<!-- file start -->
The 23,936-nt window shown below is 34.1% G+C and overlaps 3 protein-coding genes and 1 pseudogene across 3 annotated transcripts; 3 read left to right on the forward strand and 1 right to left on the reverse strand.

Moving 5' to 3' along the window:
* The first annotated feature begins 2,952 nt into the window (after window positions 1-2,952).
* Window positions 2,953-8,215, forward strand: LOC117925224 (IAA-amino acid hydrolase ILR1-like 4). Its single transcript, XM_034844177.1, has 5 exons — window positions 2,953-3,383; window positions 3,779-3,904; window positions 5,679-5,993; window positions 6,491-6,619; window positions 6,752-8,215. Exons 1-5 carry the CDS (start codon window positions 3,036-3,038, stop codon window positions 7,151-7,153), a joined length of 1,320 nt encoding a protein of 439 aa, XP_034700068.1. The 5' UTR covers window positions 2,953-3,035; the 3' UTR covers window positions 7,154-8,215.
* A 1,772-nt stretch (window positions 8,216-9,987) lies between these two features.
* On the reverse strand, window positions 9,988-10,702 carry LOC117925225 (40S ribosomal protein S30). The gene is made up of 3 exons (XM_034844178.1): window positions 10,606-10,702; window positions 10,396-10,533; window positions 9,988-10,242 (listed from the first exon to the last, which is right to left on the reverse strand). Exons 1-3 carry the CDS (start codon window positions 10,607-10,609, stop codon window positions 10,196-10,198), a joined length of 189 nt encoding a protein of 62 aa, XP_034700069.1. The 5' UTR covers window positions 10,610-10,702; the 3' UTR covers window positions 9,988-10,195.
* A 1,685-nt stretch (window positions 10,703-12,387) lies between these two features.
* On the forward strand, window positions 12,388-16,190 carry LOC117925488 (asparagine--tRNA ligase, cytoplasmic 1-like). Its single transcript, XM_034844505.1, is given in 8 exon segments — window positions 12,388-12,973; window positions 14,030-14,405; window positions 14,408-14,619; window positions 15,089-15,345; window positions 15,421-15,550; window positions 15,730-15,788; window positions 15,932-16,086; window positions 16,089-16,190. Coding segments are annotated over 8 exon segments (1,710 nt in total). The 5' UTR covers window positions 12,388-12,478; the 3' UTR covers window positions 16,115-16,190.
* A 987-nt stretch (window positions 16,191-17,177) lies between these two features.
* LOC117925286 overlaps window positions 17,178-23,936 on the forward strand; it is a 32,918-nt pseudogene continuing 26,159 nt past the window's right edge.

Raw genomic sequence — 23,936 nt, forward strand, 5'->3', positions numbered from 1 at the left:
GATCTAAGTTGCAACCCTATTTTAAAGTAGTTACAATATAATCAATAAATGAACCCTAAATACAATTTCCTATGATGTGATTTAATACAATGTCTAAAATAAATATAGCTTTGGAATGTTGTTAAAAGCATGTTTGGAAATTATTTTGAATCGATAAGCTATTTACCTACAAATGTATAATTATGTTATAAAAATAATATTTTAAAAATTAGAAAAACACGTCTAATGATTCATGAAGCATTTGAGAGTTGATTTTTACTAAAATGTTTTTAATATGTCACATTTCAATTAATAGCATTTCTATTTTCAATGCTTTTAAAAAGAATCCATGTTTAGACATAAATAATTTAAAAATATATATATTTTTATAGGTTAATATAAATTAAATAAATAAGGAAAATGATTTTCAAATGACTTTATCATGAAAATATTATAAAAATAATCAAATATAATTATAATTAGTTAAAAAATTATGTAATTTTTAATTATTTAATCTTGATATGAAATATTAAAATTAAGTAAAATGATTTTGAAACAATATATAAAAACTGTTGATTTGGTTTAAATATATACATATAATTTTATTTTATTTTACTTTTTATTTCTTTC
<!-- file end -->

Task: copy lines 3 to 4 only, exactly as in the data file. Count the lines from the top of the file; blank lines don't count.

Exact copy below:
* The first annotated feature begins 2,952 nt into the window (after window positions 1-2,952).
* Window positions 2,953-8,215, forward strand: LOC117925224 (IAA-amino acid hydrolase ILR1-like 4). Its single transcript, XM_034844177.1, has 5 exons — window positions 2,953-3,383; window positions 3,779-3,904; window positions 5,679-5,993; window positions 6,491-6,619; window positions 6,752-8,215. Exons 1-5 carry the CDS (start codon window positions 3,036-3,038, stop codon window positions 7,151-7,153), a joined length of 1,320 nt encoding a protein of 439 aa, XP_034700068.1. The 5' UTR covers window positions 2,953-3,035; the 3' UTR covers window positions 7,154-8,215.